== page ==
These mandates were as expected, but multiple industry organization raised the alarm about legislation currently working its way through Congress under the 2023 National Defense Authorization Act (NDAA). Earlier this month, a group of organizations -- comprised of the Alliance for Digital Innovation, the Software Alliance, the Cybersecurity Coalition, and the Information Technology Industry Association --published an open letter to Congressional leaders raising objections to SBOM requirements in the bill.

As drafted, the legislation "provides conflicting requirements with respect to certifications and notifications," the open letter from the groups stated. "In one instance, the provision requires certification that the items in the BOM are free of vulnerabilities or defects, and in another it requests a plan to mitigate all identified vulnerabilities."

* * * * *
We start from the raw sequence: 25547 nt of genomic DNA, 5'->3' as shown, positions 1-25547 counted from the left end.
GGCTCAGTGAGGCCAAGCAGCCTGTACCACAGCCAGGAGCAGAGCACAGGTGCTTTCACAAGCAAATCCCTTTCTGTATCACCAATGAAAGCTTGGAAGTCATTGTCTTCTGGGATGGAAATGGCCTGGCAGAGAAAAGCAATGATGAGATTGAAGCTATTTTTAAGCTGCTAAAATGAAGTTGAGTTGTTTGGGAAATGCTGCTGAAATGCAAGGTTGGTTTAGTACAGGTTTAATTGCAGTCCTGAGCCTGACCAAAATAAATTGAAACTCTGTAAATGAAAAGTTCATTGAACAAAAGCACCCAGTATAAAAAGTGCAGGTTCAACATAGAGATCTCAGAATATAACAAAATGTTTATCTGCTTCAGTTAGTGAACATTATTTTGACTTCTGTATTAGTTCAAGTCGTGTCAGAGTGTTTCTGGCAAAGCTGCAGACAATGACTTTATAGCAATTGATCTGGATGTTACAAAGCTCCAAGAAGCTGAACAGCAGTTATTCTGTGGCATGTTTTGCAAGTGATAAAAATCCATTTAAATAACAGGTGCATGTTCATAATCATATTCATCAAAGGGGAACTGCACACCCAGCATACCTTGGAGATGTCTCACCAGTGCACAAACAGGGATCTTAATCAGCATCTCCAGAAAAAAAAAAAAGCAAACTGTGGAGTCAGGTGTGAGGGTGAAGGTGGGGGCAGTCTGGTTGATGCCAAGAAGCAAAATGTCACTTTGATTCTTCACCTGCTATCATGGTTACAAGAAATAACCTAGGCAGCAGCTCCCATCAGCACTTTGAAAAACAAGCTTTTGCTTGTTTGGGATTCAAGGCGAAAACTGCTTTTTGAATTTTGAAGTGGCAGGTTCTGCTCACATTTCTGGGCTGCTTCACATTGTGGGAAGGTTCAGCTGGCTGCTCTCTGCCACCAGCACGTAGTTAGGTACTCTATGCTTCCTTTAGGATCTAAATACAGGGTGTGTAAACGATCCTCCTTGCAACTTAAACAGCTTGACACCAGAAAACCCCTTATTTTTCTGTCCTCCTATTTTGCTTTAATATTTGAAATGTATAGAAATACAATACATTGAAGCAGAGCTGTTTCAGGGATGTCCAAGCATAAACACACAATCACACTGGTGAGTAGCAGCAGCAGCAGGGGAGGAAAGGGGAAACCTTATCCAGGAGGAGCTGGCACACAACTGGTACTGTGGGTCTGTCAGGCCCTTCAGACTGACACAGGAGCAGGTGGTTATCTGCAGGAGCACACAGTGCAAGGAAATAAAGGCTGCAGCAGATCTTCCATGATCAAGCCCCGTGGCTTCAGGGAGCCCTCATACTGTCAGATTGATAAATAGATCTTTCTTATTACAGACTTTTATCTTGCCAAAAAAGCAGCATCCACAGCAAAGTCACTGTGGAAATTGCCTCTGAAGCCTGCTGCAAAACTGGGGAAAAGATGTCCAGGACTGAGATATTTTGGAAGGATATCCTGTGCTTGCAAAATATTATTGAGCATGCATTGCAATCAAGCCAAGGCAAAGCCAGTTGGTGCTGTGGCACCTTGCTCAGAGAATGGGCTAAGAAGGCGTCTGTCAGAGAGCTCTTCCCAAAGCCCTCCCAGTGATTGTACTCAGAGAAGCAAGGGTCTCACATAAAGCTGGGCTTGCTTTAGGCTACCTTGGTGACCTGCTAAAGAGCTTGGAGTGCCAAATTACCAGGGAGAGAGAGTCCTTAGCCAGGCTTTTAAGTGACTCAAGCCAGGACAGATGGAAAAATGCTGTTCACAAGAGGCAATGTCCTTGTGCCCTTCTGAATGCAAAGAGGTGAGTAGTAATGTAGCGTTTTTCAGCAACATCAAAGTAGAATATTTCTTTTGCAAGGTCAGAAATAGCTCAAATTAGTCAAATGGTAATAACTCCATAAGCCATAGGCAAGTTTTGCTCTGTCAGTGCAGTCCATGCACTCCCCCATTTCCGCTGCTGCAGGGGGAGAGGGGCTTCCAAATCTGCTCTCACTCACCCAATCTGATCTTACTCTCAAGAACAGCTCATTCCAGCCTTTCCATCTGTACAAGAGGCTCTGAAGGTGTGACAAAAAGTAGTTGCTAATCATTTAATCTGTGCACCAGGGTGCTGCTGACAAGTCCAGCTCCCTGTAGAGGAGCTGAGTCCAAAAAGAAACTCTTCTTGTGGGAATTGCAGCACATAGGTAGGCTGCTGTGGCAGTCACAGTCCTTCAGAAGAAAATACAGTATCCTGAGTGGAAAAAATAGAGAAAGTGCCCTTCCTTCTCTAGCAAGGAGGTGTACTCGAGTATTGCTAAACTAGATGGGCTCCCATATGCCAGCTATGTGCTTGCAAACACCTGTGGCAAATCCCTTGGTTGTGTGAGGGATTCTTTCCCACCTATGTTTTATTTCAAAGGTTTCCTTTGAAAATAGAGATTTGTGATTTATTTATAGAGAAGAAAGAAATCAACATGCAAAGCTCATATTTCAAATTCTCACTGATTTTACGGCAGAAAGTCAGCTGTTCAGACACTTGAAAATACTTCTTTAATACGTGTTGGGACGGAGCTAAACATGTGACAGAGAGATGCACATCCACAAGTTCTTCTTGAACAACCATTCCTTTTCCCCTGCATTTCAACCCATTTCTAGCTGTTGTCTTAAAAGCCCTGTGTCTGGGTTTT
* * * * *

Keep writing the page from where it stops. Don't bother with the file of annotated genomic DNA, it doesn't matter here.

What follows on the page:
It's absolutely clear that the people who wrote it do not understand continuous delivery ... nor do they understand how defects get passed downstream.
Bryan FinsterDistinguished engineer, DevOps Unicorns

Any such vagueness and contradiction could provide a path to working around the intent of requirements, which is to shore up software security, said Daniel Kennedy, an analyst at S&P Global.

"The idea that continually updated software can be free of vulnerabilities is not a realistic goal," he said. "There are gaps between identification and fix, and patch availability and application, and while those gaps can be a result of inattention, they can also be a function of a proper approach to testing the effects of a software patch before deployment in an environment."

Wheeler said he expects many of the semantic kinks within the NDAA bill to be worked out or addressed by the Department of Homeland Security (DHS) follow-on guidance regarding relevant contracts, for which the bill also calls.